Tuesday, June 29, 2010

Water Wars

Yesterday the water was turned off. I thought nothing of it because this is a typical occurrence. Every day for a few hours, the water just does not run. It is a hassle only because it always catches me off guard, like just as I am going to rinse out my laundry or do my dishes. I have learned to be quick and do my dishes immediately after eating as a result. Between the possible threat of no water and the very real threat of ants and mice, it is best to get that chore out of the way sooner than later.

I went for my run as normal around 5:15 and figured the water would be on by the time I returned home. For the past week it was coming back on pretty consistently around 6pm. So I enjoyed an intense run and then came home, only to find that no, the water was still not back. Being that it was Monday night, I was expected at my neighbors’ house for dinner at 6:30. I took my chances and went out to the water tank, which hasn’t worked since March. As luck would have it, the spigot turned and out gushed water! I ran inside, grabbed a big bucket and gleefully cleaned up before dinner. I paid some attention to my laundry, which had been sitting in a soapy heap since early in the afternoon, and got it all rinsed out and hung up in the shower. Leaving clothes on the line over night is an open invitation for the village to take what they want, so I have learned not to do that.

Laundry and bathing – these are two things I have learned to do quite well with a bucket, even when water is running. It’s the small things that catch you off guard though, like going to flush the toilet and having no water. Or planning to fill my water bottles only to realize that I let my water filter slack and now need to top up the barrel; with no running water, this becomes a huge ordeal, trudging out to the cement water tank, filling a bucket, boiling the water, letting it cool, and finally pouring it into the bucket to be filtered out as drinking water.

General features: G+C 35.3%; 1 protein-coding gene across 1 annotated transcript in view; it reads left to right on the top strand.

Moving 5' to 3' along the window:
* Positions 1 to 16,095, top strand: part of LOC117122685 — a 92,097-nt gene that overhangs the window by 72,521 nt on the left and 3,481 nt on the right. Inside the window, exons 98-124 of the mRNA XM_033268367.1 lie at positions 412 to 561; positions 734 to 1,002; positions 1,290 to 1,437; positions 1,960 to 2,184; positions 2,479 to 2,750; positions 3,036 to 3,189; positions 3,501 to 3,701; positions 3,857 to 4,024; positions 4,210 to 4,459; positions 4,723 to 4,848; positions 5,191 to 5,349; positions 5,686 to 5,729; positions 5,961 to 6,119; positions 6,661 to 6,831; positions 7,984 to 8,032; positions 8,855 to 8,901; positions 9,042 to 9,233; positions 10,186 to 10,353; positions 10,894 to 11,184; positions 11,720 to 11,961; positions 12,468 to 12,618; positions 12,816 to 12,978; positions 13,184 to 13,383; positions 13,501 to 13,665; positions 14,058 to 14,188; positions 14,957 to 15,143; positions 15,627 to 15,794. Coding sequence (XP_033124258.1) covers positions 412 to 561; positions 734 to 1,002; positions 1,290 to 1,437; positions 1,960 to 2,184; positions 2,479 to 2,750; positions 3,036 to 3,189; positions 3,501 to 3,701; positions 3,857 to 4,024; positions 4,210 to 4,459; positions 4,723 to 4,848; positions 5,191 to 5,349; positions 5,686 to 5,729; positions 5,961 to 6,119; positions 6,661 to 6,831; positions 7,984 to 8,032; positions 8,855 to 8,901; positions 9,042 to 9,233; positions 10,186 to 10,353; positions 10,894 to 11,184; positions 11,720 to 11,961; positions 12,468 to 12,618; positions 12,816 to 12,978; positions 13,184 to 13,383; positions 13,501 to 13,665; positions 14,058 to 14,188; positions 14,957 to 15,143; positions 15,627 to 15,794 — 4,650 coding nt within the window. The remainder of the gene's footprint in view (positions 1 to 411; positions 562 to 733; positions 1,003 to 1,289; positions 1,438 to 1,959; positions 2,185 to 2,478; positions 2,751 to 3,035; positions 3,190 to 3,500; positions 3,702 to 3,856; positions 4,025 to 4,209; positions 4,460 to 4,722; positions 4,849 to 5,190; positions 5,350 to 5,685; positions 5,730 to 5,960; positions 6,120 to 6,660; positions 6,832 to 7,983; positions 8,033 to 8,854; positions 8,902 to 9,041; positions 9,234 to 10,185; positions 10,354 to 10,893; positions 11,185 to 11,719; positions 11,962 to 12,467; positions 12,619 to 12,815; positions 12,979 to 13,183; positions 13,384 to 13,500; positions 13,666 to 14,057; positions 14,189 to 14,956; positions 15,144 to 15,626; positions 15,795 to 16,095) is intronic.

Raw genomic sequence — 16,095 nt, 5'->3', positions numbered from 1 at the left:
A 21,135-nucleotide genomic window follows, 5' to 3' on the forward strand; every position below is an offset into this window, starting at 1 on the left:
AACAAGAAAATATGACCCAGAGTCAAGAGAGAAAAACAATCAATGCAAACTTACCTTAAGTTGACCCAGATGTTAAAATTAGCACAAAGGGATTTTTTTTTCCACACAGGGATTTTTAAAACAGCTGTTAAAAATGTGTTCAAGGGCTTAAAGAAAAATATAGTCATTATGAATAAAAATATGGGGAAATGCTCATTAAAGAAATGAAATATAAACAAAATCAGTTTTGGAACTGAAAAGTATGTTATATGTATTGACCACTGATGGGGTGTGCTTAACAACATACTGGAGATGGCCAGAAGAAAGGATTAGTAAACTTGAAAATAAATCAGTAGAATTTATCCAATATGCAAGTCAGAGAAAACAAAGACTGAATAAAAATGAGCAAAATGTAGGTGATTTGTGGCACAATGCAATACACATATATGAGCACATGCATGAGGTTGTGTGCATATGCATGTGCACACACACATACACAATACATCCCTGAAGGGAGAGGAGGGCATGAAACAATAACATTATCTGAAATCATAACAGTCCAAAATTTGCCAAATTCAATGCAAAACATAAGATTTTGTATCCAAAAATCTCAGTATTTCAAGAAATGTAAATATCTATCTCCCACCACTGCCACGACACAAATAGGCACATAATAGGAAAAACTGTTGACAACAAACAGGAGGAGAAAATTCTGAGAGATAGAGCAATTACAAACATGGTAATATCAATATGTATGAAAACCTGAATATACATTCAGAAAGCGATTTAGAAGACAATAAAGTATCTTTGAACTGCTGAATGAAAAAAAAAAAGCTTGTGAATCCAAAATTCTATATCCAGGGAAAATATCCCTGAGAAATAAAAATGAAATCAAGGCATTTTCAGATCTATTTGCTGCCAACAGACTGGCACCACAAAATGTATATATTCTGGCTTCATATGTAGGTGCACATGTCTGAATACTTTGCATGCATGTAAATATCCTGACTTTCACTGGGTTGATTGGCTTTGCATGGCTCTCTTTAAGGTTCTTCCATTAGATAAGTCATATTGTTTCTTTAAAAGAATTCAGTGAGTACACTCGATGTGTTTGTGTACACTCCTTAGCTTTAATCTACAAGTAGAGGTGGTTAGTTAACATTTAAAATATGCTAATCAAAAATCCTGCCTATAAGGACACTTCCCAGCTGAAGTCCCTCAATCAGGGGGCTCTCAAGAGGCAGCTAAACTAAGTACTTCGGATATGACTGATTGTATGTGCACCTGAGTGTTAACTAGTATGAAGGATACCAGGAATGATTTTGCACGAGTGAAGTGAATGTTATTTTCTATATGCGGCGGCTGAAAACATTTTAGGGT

Before going to bed I prepared for the possibility of no water in the morning, although I did not actually believe I would be in the situation. I topped up the toilet, filled a bucket for my bath and a pot on the stove to add hot water to my bath, and the hot water boiler for my coffee. I went to sleep dreaming of the trickling noise I would hear once the water began to flow again.

When I awoke, I did not ever think to check the tap. I had not heard the pleasant dripping of the toilet being refilled and I knew I had my answer – it was to be another day of water tank usage. It was kind of dreamy in a way going out to fill my bucket as the sun rose (I ended up needing more water than I had put aside.) I got to school at my normal time and told myself all will be fixed by the time I return.

No such luck. It is amazing how fast you adjust to the situations you find yourself in, and using the water tank, while not the most convenient, is not that bad. However, I was curious – is it just my house or are the other houses nearby having water troubles as well? My pipes are old and made of plastic and tend to disconnect easily if a child or pig steps on them the wrong way. I asked one of my neighbors and was dumbfounded at what I discovered – the village next to ours is stealing our water! They put a lock on the spigot that allows water to enter our village and will not open it. So I asked who is responsible for fixing this situation and was told the water committee. However, since they are all out of town, the water issue might persist for a while. I am thankful that I have such a huge water tank just outside my door and that it has been raining practically every day to keep that tank full. For now, buckets it will be. The amazing thing in all of this is I am not even fazed by it – it’s just kind of the norm now. Let there be rain, and all will be good.

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